[1914:] Ein großer Teil der leitenden Personen der [amerikanischen] Sozialistischen Partei [...] unterzeichnete 1905 ein Manifest, in dem der Plan für eine neue gewerkschaftliche Organisation entwickelt wird. "An die Arbeiter der Welt. Ein Manifest. Herausgegeben von der Konferenz der Industrial Unionists, abgehalten in Chicago, den 2., 3. und 4. Januar 1905". So lautete der Titel des Schriftstücks, das in mehreren Sprachen abgefaßt, in Massen verbreitet wurde. Es handelte sich bei dem Plan nicht um den Ausbau des Bestehenden [der American Federation of Labor], sondern um eine vollständig neue Gründung. Rein mechanisch wurde die Organisation vorgezeichnet. [Dazu heißt es:] "Bemerken Sie also, wie durch ihr Wachstum diese Organisation sich in eine industrielle Demokratie entwickelt - eine kooperative Arbeiter-Republik - welche schließlich die Kapitalisten-Regierung sprengen wird, bis endlich die Arbeiter die Industrien zu ihrem eigenen Vorteil betreiben werden. [...]
- Eine Pflicht für alle.
- Ein Union-Mann in einer Industrie, ein Union-Mann für alle Zeiten in allen Industrien.
- Eine offene Union und ein "closed shop". [...]"
Unterzeichnet war dies Manifest [von Leuten, die] teils Mitglieder der Exekutive der Sozialistischen Partei oder Redakteure sozialistischer Zeitungen oder bekannte sozialistische Schriftsteller waren. So wird man es erklärlich finden, wenn die American Federation of Labor das neue Unternehmen als von der Sozialistischen Partei ausgehend ansah, wenn diese auch die neugegründete Organisation niemals anerkannt hat.
Der Kongreß in Chicago beschloß die Gründung einer neuen gewerkschaftlichen Vereinigung mit dem Namen "Industrial Workers of the World". [...] Die [so] geschaffene Organisation blieb nur wenige Jahre einig. Es zeigte sich bald eine verschiedenartige Auffassung über die gewerkschaftliche Taktik. Eine starke syndikalistische Strömung machte sich geltend, die auf der vierten Konvention die Oberhand behielt und die Prinzipienerklärung und Konstitution änderte. Die Minderheit hielt an den 1905 aufgestellten Grundsätzen fest, nach denen nicht nur wirtschaftliche, sondern auch politische Kampfesmittel zur Befreiung der Arbeiterklasse angewandt werden sollten. Es entstand eine zweite Organisation unter dem Namen "Industrial Workers of the World", die ihren Sitz in Detroit, Mich., erhielt, während der syndikalistische Teil in Chicago, Ill., domiziliert. Die erstere Organisation [...] hat nach ihrem letzten Jahresbericht 11 584 Mitglieder. Die letztere gibt an, 75 000 Mitglieder zu haben, jedoch wird die Richtigkeit dieser Angaben stark bezweifelt. (Carl Legien, Aus Amerikas Arbeiterbewegung, Verlag der Generalkommission der Gewerkschaften Deutschlands, Berlin 1914, S. 175ff.)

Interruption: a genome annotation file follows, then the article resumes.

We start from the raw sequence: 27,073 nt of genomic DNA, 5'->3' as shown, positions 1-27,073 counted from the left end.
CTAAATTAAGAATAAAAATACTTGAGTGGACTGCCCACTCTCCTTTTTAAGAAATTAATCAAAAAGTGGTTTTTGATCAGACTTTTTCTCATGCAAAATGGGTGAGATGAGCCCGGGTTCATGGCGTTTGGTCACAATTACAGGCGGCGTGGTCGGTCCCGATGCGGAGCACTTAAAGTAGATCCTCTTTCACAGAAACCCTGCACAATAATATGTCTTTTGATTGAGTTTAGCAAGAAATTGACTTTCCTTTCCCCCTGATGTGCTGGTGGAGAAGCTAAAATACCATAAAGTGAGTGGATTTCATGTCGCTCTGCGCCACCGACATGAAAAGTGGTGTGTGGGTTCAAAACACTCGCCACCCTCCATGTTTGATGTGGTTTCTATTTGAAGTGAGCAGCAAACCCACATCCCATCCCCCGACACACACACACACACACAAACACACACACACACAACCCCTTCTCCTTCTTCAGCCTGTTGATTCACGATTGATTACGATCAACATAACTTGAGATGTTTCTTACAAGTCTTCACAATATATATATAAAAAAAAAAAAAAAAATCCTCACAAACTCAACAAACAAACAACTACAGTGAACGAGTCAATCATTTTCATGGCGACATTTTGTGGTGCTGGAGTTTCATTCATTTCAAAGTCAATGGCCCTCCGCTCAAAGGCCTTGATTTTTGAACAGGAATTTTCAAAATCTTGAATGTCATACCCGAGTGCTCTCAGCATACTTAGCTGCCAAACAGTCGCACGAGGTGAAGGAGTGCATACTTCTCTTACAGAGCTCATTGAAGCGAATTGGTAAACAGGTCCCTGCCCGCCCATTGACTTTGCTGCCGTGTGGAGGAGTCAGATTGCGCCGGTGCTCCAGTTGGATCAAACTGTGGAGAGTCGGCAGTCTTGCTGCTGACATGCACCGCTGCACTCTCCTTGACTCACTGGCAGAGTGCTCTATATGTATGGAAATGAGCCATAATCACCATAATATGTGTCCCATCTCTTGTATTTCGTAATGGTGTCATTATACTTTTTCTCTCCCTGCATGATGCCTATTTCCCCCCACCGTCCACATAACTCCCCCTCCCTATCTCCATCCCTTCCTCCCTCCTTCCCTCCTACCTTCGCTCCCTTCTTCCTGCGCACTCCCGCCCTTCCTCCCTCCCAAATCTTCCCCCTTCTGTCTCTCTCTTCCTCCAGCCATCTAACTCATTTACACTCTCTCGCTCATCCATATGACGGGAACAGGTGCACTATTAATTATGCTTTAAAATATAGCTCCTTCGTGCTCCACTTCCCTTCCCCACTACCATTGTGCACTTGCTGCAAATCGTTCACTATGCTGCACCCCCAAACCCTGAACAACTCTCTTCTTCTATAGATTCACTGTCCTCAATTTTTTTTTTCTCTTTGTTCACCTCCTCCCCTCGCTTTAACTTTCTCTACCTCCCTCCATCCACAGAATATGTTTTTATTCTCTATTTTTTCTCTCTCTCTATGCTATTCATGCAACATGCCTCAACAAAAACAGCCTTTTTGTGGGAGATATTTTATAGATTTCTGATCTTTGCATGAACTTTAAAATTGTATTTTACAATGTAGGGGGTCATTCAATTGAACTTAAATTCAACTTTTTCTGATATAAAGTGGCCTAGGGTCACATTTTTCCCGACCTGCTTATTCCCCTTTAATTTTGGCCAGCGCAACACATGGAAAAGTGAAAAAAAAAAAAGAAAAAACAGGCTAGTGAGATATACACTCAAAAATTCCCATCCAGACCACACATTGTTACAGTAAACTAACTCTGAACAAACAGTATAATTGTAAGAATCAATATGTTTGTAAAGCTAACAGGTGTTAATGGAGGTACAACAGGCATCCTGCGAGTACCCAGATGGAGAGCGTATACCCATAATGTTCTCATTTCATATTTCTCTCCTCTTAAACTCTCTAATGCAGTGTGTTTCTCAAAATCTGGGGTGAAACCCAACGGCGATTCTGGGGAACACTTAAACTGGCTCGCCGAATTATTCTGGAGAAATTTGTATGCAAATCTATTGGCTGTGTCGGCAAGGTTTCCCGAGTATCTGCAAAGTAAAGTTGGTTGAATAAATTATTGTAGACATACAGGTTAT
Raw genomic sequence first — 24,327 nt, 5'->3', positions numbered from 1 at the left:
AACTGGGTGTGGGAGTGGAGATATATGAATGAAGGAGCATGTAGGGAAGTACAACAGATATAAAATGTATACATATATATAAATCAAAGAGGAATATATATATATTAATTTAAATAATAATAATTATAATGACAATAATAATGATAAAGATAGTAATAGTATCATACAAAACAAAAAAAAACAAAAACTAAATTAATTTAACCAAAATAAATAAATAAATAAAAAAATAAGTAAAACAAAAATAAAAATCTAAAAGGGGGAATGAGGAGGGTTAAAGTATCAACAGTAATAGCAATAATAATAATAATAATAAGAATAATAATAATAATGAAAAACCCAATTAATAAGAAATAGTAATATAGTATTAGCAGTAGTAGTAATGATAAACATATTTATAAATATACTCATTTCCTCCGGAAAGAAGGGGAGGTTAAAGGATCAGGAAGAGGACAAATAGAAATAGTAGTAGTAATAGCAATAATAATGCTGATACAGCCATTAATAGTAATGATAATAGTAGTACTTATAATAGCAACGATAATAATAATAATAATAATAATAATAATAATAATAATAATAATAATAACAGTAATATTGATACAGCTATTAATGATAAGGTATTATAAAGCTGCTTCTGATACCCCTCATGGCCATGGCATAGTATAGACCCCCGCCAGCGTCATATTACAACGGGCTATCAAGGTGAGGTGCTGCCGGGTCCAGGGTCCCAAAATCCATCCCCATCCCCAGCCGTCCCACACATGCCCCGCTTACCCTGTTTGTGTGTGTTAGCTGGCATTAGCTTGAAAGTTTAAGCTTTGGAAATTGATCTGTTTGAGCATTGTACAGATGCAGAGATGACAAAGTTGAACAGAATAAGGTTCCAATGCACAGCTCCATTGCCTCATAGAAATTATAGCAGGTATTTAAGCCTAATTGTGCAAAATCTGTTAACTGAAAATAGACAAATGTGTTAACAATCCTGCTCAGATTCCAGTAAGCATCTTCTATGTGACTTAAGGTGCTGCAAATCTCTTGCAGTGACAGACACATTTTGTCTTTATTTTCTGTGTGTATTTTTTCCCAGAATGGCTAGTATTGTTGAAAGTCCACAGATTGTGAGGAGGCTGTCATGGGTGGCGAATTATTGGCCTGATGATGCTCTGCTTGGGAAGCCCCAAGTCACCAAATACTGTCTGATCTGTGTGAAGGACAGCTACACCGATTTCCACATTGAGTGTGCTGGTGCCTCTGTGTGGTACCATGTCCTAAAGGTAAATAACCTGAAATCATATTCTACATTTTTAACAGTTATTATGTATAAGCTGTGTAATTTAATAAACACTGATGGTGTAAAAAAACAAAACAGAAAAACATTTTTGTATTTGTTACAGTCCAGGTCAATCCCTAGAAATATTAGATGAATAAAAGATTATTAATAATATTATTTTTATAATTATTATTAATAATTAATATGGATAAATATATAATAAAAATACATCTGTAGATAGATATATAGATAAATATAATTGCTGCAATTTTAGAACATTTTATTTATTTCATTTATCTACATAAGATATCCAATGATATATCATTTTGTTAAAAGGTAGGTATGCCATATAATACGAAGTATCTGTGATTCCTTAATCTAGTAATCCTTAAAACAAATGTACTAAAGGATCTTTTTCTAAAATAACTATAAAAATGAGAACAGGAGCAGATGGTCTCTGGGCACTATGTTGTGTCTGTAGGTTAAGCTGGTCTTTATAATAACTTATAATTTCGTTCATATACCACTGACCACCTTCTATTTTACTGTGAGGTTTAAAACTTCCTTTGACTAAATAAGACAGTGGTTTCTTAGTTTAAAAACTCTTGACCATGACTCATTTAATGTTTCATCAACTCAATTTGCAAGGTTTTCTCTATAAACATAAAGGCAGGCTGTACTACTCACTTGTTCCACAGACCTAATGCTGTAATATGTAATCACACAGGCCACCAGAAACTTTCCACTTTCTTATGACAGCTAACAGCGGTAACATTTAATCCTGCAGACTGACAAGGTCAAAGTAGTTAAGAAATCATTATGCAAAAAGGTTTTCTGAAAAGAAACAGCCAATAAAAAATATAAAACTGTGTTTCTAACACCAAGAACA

[1973:] As with so many other labor martyrs, Joe Hill has loomed larger in death than he did in life. In the 45 years since his execution, Joe Hill's songs have become known in every country of the world. Joe Hill was a Swedish immigrant who came to America in 1900. He shortly became a member of the Industrial Workers of the World (IWW) and, displaying a rare gift for songs and political parodies, became one of that organization's leading song propagandists. Among his compositions are Pie in the Sky, Casey Jones - The Union Scab, There Is Power, The Rebel Girl and many others. (Reprint Sing Out 12, 323)